Obama saved my family from the brink. I was a single Dad of 3 making that commute just like Joe, leaving at 6am getting home at 7pm to make dinner, cuddle and get then to bed. We struggled to make rent every month, and President Obama and Joe got us out. Thank you 🙏 #Biden2020 pic.twitter.com/a2uzBhRiko— Chris (@namelessism) February 5, 2020
My life is an open book. I wear my heart on my sleeves and I believe we are "only as sick as our secrets". Under any normal condition I wouldn't hesitate to tell all. "Folks", this isn't normal. So, I'll tell you what I think is important. I grew up poor. I was beat up by gangs and I grew up in a rough neighborhood. I've had to fight, scrape, scratch and claw for everything I have. I pay rent. I don't have a 401k. I know a thing or two about struggle. I'm as everyday as it gets.
I'm a 38 year old Father of 3 children I raised as a single Dad for many years. In some ways, I still do. I celebrate my one-year anniversary to my lovely wife 3/4, and while I may be the rock of our family - she's mine. But she's a full-time student with a full-time job, and like so many everyday Americans, we work to pay the bills and we don't have stocks, 401ks or own a home. Everything I have I bought and paid for in cash. My couch is over 10 years old. It's spotless, and we look like we have nice things - but every single thing was bought in cash on Craigslist or bargained down, well taken care of and earned. This May 1st, I will celebrate 18 years of sobriety as a member of a 12-Step program, saved, by The Grace of God, from alcoholism and addiction. I've been working and making my own way for over 25 years.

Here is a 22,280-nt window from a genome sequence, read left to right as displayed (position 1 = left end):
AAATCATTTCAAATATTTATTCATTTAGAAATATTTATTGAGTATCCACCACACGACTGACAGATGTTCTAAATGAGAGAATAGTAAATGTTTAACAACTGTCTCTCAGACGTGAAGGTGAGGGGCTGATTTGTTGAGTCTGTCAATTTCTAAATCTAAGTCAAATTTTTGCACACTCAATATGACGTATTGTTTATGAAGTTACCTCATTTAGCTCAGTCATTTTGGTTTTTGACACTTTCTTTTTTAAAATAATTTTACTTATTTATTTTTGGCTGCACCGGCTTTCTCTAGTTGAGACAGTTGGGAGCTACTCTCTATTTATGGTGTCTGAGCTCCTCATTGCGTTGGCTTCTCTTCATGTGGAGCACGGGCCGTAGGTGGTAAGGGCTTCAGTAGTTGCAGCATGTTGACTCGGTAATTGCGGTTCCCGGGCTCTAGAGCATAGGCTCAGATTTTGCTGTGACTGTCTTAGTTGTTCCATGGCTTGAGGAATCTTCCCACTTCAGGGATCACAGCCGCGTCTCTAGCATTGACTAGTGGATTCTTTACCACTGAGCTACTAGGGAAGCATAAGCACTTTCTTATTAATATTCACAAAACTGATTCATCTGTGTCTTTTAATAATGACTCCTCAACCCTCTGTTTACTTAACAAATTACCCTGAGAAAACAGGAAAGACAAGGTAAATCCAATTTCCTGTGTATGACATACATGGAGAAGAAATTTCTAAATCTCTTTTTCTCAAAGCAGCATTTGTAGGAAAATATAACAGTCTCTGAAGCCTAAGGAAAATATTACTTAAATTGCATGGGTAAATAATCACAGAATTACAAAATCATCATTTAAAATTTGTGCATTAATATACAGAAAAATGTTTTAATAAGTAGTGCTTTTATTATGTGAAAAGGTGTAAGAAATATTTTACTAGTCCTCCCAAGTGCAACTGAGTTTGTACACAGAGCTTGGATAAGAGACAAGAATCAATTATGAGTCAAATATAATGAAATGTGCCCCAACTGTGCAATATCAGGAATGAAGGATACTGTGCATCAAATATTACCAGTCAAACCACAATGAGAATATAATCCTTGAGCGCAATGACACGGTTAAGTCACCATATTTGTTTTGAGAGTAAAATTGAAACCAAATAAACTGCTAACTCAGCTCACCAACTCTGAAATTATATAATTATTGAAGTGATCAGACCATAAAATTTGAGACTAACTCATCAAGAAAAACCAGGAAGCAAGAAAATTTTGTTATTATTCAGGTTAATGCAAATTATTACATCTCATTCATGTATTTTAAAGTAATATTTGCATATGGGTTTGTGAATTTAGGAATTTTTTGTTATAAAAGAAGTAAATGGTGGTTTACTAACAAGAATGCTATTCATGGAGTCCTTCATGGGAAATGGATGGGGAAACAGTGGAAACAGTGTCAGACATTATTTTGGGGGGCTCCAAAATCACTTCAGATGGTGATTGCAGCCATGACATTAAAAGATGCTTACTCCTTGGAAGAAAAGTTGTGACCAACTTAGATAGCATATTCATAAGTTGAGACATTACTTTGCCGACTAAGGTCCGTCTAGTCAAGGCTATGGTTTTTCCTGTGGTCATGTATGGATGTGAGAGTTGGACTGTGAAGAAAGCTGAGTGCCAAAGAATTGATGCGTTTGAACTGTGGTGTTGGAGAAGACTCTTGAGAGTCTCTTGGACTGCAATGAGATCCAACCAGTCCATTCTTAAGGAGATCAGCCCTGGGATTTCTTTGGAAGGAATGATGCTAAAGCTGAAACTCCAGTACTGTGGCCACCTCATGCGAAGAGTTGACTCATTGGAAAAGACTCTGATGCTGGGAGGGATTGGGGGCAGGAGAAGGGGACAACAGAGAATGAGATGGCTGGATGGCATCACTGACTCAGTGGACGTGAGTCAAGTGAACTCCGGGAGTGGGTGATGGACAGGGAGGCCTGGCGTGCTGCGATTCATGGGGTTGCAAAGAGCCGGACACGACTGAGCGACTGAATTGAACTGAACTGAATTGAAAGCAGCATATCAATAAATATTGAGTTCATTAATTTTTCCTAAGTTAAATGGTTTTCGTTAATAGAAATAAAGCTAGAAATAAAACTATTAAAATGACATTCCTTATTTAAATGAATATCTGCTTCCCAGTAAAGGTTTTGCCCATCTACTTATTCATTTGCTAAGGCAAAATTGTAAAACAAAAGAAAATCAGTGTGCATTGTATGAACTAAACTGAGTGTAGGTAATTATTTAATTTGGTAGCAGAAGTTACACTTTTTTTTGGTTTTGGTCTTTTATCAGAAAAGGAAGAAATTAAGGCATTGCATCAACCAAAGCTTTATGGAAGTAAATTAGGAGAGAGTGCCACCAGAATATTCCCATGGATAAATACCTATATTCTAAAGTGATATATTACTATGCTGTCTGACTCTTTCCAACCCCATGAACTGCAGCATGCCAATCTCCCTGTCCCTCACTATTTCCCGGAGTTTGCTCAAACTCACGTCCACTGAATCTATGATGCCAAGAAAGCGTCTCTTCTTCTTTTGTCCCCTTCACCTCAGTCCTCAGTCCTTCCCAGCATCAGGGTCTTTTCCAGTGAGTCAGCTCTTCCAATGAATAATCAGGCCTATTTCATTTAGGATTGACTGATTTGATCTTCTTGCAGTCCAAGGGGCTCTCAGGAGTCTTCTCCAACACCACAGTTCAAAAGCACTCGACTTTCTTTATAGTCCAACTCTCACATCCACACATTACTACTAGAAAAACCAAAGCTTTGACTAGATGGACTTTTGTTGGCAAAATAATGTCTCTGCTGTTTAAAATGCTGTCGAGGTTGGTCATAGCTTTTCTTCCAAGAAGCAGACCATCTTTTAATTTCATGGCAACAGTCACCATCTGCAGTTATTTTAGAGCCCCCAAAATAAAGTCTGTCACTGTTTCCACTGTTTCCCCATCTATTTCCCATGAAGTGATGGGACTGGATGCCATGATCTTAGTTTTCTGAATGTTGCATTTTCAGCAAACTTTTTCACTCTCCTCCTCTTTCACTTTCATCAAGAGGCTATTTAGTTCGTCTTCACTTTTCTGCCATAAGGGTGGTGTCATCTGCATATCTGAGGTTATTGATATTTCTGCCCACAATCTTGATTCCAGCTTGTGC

I can only speak for myself. I don't speak for Joe - but he does speak up for us. I've had more than my share of hardships, and like the Vice President, I have a passion for learning and making sure I do the right thing - but I trip and stumble on my words, have a terrible short-term memory, and I'm prone to make mistakes. Lots of mistakes. I still do dumb things, step on the toes of other people while caught up in my own self-centered plans, and there are plenty of people to whom I've had to or continue to owe apologies or atonement. I am no saint. What my journey in Sobriety has taught me is that that's very human. Humility is accepting that not only am I not perfect, I'm going to need to constantly grow and learn and work at being better. Rather than taking an, "I know everything", egotistical stance, it's in admitting that I don't know everything, and can only speak to my own experience, that keeps me grounded in honesty and some character. God isn't finished with me yet. There are plenty of ways I need to grow even now, and plenty of ways that, by the Grace of God, I have grown and become a changed person over my 18 years of sobriety. I've been homeless. I've been hopelessly addicted, alone and in the depths of despair. I've lost a lot. But if you ask anyone that knows me well, they'll tell you I make a real effort to humble myself; that I have an atttitude of gratitude and am full of HOPE, empathy, and a genuine and sincere desire to do right by people. Even to my wife, who's my rock, I try to set expectations properly. I tell her, "I will let you down". I don't promise perfection, and I don't promise I'll be anything better than what I am: A recovering alcoholic and addict who's had to work at removing shortcomings and rely on my Higher Power's help to be better, because I'm flawed, finite and very, very human.
I'm giving a voice to everyday Joes like me. Read Jacquelyn's story above, with more to come. It was the honor of my life to volunteer my time to serve and help elect Joe Biden the 46th President of the United States.